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x2

I can see selling as "smart home ready" meaning some of the infrastructure is there (switches & outlets mainly), but would never consider selling the hub along with it, much less a pre-programmed hub. First, it's personal like you said, and second, it basically puts the seller on the hook for initial support and training. NO THANKS. Once the sale is complete, staying in touch with the buyer is asking for trouble IMO.

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Vastly different opinion on high end homes and condos with professionally installed systems. But diy is just that. It doesn't transfer to another without them also being diy. And if they are diy they will want to do it their way.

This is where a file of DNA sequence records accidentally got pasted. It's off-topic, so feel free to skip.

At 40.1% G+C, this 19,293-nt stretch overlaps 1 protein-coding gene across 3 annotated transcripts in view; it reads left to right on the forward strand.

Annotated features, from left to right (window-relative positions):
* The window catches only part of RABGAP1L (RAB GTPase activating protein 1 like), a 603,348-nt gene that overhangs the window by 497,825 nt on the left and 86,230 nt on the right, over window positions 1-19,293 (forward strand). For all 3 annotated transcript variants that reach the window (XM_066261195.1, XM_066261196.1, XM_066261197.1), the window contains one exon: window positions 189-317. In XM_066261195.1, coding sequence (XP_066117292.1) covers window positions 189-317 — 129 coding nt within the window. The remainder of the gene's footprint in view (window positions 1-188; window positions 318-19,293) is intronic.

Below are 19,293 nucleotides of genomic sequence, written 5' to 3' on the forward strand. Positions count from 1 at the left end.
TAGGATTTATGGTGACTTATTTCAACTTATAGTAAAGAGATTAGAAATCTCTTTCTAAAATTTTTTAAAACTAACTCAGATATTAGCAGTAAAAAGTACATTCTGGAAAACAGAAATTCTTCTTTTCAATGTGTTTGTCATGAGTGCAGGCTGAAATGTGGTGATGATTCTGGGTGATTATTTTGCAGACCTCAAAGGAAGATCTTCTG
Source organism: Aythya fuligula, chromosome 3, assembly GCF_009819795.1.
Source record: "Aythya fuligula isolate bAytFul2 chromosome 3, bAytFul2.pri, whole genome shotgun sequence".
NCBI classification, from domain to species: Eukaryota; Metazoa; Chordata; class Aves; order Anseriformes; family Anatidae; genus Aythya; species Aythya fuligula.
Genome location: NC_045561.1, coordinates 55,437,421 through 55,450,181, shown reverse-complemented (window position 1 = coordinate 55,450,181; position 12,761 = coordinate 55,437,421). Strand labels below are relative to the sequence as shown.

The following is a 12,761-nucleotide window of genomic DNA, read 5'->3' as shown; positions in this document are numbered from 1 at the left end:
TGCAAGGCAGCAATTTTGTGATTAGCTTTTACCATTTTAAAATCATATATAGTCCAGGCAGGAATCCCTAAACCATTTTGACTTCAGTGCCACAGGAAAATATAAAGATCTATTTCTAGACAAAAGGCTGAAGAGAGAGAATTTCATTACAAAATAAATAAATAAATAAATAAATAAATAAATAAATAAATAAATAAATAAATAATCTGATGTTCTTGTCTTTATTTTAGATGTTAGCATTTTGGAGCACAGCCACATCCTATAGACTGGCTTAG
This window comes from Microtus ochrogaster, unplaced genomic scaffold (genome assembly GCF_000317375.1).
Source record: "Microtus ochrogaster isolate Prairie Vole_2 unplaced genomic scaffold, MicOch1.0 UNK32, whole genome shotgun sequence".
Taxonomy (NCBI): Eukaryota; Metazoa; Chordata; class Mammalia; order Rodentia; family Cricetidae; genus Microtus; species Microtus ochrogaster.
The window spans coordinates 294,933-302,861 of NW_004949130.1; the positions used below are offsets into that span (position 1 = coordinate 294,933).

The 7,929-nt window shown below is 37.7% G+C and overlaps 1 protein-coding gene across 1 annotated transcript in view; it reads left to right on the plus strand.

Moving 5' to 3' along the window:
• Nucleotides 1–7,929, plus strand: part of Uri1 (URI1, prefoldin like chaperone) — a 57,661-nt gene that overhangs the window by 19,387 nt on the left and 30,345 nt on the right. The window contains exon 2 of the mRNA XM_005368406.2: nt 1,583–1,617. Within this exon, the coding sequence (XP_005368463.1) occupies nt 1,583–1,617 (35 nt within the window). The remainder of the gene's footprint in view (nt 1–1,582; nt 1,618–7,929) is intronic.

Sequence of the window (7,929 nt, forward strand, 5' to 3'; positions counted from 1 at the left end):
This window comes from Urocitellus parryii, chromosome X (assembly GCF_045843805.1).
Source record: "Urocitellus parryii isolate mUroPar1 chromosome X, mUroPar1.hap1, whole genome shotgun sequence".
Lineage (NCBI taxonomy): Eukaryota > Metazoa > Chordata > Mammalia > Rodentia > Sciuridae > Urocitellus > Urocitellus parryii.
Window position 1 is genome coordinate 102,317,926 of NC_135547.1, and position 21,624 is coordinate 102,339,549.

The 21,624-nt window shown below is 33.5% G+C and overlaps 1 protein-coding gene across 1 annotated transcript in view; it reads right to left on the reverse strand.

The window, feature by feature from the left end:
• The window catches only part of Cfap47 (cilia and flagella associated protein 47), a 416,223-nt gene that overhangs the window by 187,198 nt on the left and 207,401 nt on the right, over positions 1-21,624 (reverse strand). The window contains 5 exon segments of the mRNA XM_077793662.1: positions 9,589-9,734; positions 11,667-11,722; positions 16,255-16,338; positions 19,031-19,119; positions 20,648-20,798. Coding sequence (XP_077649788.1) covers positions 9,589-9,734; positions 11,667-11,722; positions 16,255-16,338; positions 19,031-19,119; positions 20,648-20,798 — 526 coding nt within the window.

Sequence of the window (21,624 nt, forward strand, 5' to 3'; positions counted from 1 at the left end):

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What do you think about Coldwell Banker's surveys and positioning? Is it hype or is there really value to be found with the right system?

That study is interesting because it says buyers want it but does not address existing home sales with automation. Again, professionally installed is vastly different than an Alexa and a few bulbs or maybe a lock.

Their staging kit is little more than this.

The big shift will occur when your insurance gives discounts for owning self monitoring equipment for fire, water, etc. Until that happens this is a passion project for the diy and a very expensive professionally installed system. The gap will narrow eventually.